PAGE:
by Mitch Kokai
Senior Political Analyst, John Locke Foundation
Know who else makes fun of people such as Creflo Dollar and Benny Hinn, and who thinks they are full-of-it hustlers and con men? Many conservative religious Trump voters. In fact, many of them would prefer Trump was chummier with an entirely different set of Evangelicals. It’s too early to know whether the religious right’s bargain with Trump is “Faustian.” What we do know is that it is a political bargain.
For a politician, taking an interest group “seriously” as an ally is not in conflict with personally holding them in disdain, or ridiculing them. Black voters didn’t hold it against the Democratic Party which passed the Civil Rights Act that Lyndon Baines Johnson was a racist and an enthusiastic connoisseur of regional variations on the “n-word.”
Disdain can matter in politics. When a political opponent reveals their disdain, it can make the policies they advocate seem like an intentional act of malice rather than the unintended consequence of an ideal. Those who felt accused by Barack Obama of “clinging to guns and religion” or of being a “deplorable” by Hillary Clinton may cease thinking that their political opponent is well-meaning but ignorant and conclude that cruelty is the point.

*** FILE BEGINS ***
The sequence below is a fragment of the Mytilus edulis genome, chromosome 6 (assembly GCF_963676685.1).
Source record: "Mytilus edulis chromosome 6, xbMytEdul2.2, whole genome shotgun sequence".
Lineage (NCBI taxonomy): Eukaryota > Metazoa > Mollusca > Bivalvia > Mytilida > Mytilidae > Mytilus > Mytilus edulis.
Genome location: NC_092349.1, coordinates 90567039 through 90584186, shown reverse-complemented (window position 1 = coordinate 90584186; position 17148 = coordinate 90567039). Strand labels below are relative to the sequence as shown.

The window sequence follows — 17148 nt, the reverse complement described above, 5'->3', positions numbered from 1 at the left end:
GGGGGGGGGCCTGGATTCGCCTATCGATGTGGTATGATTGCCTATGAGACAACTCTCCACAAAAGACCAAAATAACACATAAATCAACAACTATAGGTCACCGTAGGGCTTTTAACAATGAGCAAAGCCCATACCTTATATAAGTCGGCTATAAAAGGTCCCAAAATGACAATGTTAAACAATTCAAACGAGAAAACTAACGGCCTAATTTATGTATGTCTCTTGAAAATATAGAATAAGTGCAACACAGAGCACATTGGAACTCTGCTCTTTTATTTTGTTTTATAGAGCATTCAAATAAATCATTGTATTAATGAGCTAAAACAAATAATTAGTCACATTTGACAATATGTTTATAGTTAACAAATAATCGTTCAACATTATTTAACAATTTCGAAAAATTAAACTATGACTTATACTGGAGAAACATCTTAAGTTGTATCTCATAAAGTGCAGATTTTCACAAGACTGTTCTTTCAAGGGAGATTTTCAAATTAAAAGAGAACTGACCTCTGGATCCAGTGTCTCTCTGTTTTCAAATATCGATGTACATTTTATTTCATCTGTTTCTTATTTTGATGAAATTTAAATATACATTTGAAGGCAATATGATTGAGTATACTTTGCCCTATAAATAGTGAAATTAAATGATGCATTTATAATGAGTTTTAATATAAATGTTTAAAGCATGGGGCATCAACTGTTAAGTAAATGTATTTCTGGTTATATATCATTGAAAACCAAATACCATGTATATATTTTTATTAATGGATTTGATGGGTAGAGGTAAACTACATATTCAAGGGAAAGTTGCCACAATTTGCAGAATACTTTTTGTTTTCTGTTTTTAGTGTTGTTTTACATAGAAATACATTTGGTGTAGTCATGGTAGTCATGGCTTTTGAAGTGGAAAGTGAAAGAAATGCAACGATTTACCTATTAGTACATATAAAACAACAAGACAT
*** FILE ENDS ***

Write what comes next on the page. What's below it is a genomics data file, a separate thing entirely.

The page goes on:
But wearing the disdain of your political allies can almost be a compliment. It confirms the strength and importance of your role in the coalition. … It’s true that white evangelicals are almost twice as likely to say that the president is “somewhat” religious. But it’s not clear what to take from this. … Only 12 percent of white evangelicals say Trump is very religious — less than the 14 percent who say he’s “not at all” religious. It’s possible they only mean to express that Trump is “somewhat” with them; that is, he’s with them politically.